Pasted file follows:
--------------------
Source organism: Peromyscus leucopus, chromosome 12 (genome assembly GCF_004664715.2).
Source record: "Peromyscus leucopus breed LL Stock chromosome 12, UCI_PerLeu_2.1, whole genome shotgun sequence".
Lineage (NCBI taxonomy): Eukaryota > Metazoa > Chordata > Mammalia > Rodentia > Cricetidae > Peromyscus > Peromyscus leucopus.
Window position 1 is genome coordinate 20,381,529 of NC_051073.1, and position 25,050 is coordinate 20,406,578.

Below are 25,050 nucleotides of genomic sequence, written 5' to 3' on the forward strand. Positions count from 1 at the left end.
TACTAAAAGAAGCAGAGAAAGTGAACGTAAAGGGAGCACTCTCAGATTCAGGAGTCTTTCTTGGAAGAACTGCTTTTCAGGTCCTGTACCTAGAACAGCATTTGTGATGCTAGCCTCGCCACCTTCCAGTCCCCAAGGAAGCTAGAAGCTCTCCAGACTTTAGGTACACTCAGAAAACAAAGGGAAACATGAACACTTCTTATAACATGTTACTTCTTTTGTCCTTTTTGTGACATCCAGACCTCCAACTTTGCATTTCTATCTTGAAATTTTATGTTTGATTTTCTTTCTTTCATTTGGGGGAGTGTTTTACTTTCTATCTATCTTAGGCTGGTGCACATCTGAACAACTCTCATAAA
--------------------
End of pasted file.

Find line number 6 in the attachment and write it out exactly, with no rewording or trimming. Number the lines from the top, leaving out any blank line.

TACTAAAAGAAGCAGAGAAAGTGAACGTAAAGGGAGCACTCTCAGATTCAGGAGTCTTTCTTGGAAGAACTGCTTTTCAGGTCCTGTACCTAGAACAGCATTTGTGATGCTAGCCTCGCCACCTTCCAGTCCCCAAGGAAGCTAGAAGCTCTCCAGACTTTAGGTACACTCAGAAAACAAAGGGAAACATGAACACTTCTTATAACATGTTACTTCTTTTGTCCTTTTTGTGACATCCAGACCTCCAACTTTGCATTTCTATCTTGAAATTTTATGTTTGATTTTCTTTCTTTCATTTGGGGGAGTGTTTTACTTTCTATCTATCTTAGGCTGGTGCACATCTGAACAACTCTCATAAA